I miss snow days, those precious early Christmas gifts God leaves for mid-western children. I miss seeing how happy my family could be on Christmas mornings. I think the most magical times in all of life are the minutes before you fall asleep on Christmas Eve as children, and the very seconds before you wake up the next day. Those are the most magical hours anyone could ever get--when you're a child, when you know Santa is coming the moment those sleepy little eyes drift shut, when everything seems like peace. When you're too young to understand the heartache of others all over the world--when you would never believe that there are children out there, younger than you, who already know Santa Claus isn't real and he's never coming to brighten their Christmases--those moments, for a child who hasn't even begun to see through her dreams, are bliss. Because ignorance is bliss. There are people who have been cheated on or had some horrible disease that could have been treated if only detected sooner who would beg to differ with that statement, but I'm holding to it. Because I've experienced it, and it's true. I thought Do They Know It's Christmas by Band Aid was one of the happiest Christmas songs ever created. When they sing "feed the world", I thought they were just praising God. Every time I heard it, I'd bob my head and want to throw my arms in the air and party with all the African children, who it sounded like were having an awesome party over there.

I miss thinking that pre-drugged Macaluay Culkin, the one who kicked the snot out of Joe Pesci and Daniel Stern, was the coolest kid around, and that things like forgetting your child at home on Christmas could really happen."

And that's all there is. It stops, just like that. Like I had this little epiphany of how beautiful it is to be a child, and then I remembered I had homework or something more productive that needed finishing. But this is good, too, being able to just drift off from time to time and slip into the past when we need a little respite from our busy adult lives. It's nice to remember those innocent Christmas nights, and summers when the only decisions we had to make were what movies to watch during a sleepover. It may be tacky, but I'm glad I found this. It's always good to remember yourself, and I hope this inspires you all to do the same.

Sunday, February 10, 2013


                Sitting in a dark car riding back to B-town on a Sunday night, I freak myself out thinking about all I have to do over the next four days and decide that sleep is very negotiable for this Tuesday. Rest is not a priority; rarely is it even a word in my vocabulary. Four chapters of law to read, a magazine article to write (meaning three more phone interviews, taking into account the time difference between Berkeley and Atlanta and Bloomington), an application to fill out (eventually), and that’s not even considering my hours spent behind a deli counter and the 19 credit hours to which I must dedicate even more time. Oh, and then there’s worrying about my future. God bless, my future.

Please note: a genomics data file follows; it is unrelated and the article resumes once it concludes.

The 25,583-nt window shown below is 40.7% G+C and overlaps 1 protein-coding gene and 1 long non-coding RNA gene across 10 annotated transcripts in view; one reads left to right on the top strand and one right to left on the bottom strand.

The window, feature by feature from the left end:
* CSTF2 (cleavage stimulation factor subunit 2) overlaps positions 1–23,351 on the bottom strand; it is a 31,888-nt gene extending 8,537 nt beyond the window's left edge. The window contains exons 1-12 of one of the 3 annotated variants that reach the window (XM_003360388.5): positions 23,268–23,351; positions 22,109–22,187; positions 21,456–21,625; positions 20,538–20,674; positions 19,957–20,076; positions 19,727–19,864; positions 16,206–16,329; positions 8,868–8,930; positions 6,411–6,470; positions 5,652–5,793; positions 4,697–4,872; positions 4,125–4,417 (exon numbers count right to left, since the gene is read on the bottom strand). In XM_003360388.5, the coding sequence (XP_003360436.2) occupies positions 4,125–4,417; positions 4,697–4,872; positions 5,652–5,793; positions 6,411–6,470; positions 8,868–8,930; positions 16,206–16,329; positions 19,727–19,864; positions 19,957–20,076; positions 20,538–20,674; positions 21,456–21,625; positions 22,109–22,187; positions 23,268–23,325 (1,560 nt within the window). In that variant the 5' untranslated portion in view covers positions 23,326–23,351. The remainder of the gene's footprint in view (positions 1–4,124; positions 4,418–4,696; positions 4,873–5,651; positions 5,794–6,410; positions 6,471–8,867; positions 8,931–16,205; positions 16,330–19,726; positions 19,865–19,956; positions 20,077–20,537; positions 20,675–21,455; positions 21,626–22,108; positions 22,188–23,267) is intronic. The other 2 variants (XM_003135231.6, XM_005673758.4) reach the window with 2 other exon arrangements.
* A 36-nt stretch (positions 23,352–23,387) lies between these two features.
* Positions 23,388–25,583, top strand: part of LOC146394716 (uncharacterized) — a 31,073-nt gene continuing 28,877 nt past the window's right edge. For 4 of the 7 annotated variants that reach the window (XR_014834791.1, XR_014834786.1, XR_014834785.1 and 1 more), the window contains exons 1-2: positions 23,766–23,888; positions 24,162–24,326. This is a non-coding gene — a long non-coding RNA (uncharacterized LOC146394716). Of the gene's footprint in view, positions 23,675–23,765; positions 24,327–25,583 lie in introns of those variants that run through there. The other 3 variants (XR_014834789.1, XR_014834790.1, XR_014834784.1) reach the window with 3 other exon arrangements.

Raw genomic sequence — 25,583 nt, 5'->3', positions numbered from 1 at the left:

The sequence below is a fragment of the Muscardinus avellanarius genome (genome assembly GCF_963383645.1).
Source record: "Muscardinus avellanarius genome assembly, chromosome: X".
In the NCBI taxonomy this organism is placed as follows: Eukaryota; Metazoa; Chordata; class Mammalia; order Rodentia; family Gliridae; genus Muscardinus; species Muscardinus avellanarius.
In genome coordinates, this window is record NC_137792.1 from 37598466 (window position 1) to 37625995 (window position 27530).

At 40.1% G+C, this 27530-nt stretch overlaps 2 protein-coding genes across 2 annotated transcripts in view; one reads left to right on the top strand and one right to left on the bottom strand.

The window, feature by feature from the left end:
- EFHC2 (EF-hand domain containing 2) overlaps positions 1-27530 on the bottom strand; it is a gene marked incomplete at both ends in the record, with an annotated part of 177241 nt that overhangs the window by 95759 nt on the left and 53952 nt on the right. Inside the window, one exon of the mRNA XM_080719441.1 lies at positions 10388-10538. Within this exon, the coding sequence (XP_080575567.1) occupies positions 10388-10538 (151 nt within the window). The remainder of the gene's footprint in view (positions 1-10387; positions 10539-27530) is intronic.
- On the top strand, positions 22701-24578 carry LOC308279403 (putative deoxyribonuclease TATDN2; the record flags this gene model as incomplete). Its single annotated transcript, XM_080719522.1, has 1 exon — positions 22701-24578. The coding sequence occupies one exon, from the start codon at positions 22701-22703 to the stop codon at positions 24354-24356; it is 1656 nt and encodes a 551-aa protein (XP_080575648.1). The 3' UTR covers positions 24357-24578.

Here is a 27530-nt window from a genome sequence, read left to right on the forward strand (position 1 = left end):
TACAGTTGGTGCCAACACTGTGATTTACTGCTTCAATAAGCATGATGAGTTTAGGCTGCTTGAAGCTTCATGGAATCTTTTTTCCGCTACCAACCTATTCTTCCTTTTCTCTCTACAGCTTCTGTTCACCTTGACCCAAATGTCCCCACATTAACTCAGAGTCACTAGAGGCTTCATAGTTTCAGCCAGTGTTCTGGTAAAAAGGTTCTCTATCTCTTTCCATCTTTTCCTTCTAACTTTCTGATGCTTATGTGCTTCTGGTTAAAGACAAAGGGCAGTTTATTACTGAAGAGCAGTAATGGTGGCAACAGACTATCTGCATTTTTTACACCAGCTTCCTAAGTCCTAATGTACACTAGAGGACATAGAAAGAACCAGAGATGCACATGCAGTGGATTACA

That word gets scarier and scarier every day. Even now when I go to bed, I kick myself thinking, one more day wasted. One more day when your time wasn’t fully spent trying to get an internship or taking on some new task that will further your future. China looks good, but what about Africa? You gave that up this summer, you screwed yourself over, you’re going to fail because this business requires credentials. And you do not have credentials.
                Why is it that all the work I did in grade school has absolutely no effect on my life now? Being the top cookie seller in my Girl Scout troop for like, what, eight years in a row, doesn’t make my resume more attractive to potential employers? The fact that I participated in choir, youth group, piano lessons, and practically every sports team available for most of my childhood just doesn’t matter? On top of that, I had near perfect attendance from sixth grade until the time I graduated high school. I was a Tiger Ambassador, Link Crew leader, Teens for Life secretary, Thespian society member, PowderPuff football player, and member of the Yearbook and Newspaper staff in high school (plus continued my involvement in choir, youth group and piano).
                I look back on high school and grade school and realize how much of an overachiever I was. No, really, pre-college Jeanine was a very impressive person. And I see that now. Back then, I didn’t get perfect grades. I got A’s and B’s, of course, but I wasn’t valedictorian and I didn’t win any scholarships for my grades. There were too many other more impressive individuals in my class. And that’s how I used to judge myself: Damn, Jeanine, why can’t you be like so-and-so? Why can’t you try to get straight A’s, just this one semester? Oh, and no detentions would be awesome, too (that’s another story, though).
                But now in college, where last semester I did meet my straight-A goal, I feel like it doesn’t even matter. It’s all the extracurriculars that get you noticed; the clubs you’ve been in, the titles you’ve held, the elbows you’ve rubbed, the coffee you’ve carried and dubbed an “internship.” I hate it. I seriously loathe this process of watering down what I consider an incredibly full life and making it sound like a waste because it doesn’t involve a summer spent in New York, writing for a fashion mag and getting little bags of lip gloss every week. And don’t get me wrong; I love a good lip gloss and that summer sounds like the bomb-diggity, but I just haven’t had it yet. And it’s the scariest thing ever.
              Being a journalist, I feel my breath sometimes catch when I think about all I haven’t accomplished. And I’m not even TWENTY YEARS OLD!!! This should NOT be happening yet! It’s ridiculous and so unhealthy. And just because other jobs may have a better job market, I know I’m not the only collegiate kid who feels like the time is slipping by for me to make my move, get my internship, and be all achieve-y. For all you people freaking out like me, heed this word of advice from a guy I know and love: It will never go away, the feeling that you haven’t accomplished anything yet. You will always compare yourself to other people, even if you’re crazy impressive and have won a ton of scholarships, had an awesome internship the summer after your freshman year, and written your own screenplay by age 20. I don’t care if you spent your summer working for the President; chances are, you’re now going to feel inadequate because you’re not sitting in the Oval Office.
 The truth is, I can rant about this all day long, but tonight I will still be running around, rushing to do as much as I can before crashing. Come Tuesday night, I will most likely still attempt an all-nighter. This is college, and there’s a dog-eat-dog world waiting for us once we leave behind all the parties and free booze (free if you’re a girl). So yeah, I may fear resumes and applications and the word “internship”, but when it comes down to it, I’ll drive to Starbucks every day in a heartbeat if you’ll just let me sit in your office for eight weeks next summer.

That being said, I would love to work for you.

Hire me?